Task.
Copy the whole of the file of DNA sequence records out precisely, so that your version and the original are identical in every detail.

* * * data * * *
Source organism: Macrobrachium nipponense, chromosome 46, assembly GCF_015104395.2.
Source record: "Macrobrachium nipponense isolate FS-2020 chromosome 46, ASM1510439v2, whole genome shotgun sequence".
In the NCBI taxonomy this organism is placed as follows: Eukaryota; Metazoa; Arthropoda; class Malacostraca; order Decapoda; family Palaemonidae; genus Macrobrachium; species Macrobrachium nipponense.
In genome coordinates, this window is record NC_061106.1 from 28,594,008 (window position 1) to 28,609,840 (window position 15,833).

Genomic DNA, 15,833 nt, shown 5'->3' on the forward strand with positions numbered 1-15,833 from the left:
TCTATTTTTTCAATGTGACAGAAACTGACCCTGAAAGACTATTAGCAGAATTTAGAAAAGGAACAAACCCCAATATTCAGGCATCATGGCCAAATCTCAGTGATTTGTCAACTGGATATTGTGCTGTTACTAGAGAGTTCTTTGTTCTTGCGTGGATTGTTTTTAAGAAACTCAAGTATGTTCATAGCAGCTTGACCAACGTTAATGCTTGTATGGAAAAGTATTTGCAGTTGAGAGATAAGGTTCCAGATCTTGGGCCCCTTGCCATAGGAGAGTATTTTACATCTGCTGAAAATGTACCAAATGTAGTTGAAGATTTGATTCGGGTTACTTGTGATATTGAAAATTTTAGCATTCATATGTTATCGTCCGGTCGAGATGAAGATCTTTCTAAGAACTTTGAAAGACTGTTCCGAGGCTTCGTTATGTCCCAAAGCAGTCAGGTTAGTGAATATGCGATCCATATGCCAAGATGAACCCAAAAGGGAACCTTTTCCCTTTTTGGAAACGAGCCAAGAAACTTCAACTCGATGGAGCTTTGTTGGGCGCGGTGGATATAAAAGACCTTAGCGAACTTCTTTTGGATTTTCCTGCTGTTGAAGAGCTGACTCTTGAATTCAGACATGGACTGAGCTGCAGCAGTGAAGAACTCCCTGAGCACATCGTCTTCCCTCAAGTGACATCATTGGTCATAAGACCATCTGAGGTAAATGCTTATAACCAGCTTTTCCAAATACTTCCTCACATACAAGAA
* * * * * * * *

Source organism: Macrobrachium nipponense, chromosome 46, assembly GCF_015104395.2.
Source record: "Macrobrachium nipponense isolate FS-2020 chromosome 46, ASM1510439v2, whole genome shotgun sequence".
In the NCBI taxonomy this organism is placed as follows: Eukaryota; Metazoa; Arthropoda; class Malacostraca; order Decapoda; family Palaemonidae; genus Macrobrachium; species Macrobrachium nipponense.
In genome coordinates, this window is record NC_061106.1 from 28,594,008 (window position 1) to 28,609,840 (window position 15,833).

Genomic DNA, 15,833 nt, shown 5'->3' on the forward strand with positions numbered 1-15,833 from the left:
TCTATTTTTTCAATGTGACAGAAACTGACCCTGAAAGACTATTAGCAGAATTTAGAAAAGGAACAAACCCCAATATTCAGGCATCATGGCCAAATCTCAGTGATTTGTCAACTGGATATTGTGCTGTTACTAGAGAGTTCTTTGTTCTTGCGTGGATTGTTTTTAAGAAACTCAAGTATGTTCATAGCAGCTTGACCAACGTTAATGCTTGTATGGAAAAGTATTTGCAGTTGAGAGATAAGGTTCCAGATCTTGGGCCCCTTGCCATAGGAGAGTATTTTACATCTGCTGAAAATGTACCAAATGTAGTTGAAGATTTGATTCGGGTTACTTGTGATATTGAAAATTTTAGCATTCATATGTTATCGTCCGGTCGAGATGAAGATCTTTCTAAGAACTTTGAAAGACTGTTCCGAGGCTTCGTTATGTCCCAAAGCAGTCAGGTTAGTGAATATGCGATCCATATGCCAAGATGAACCCAAAAGGGAACCTTTTCCCTTTTTGGAAACGAGCCAAGAAACTTCAACTCGATGGAGCTTTGTTGGGCGCGGTGGATATAAAAGACCTTAGCGAACTTCTTTTGGATTTTCCTGCTGTTGAAGAGCTGACTCTTGAATTCAGACATGGACTGAGCTGCAGCAGTGAAGAACTCCCTGAGCACATCGTCTTCCCTCAAGTGACATCATTGGTCATAAGACCATCTGAGGTAAATGCTTATAACCAGCTTTTCCAAATACTTCCTCACATACAAGAA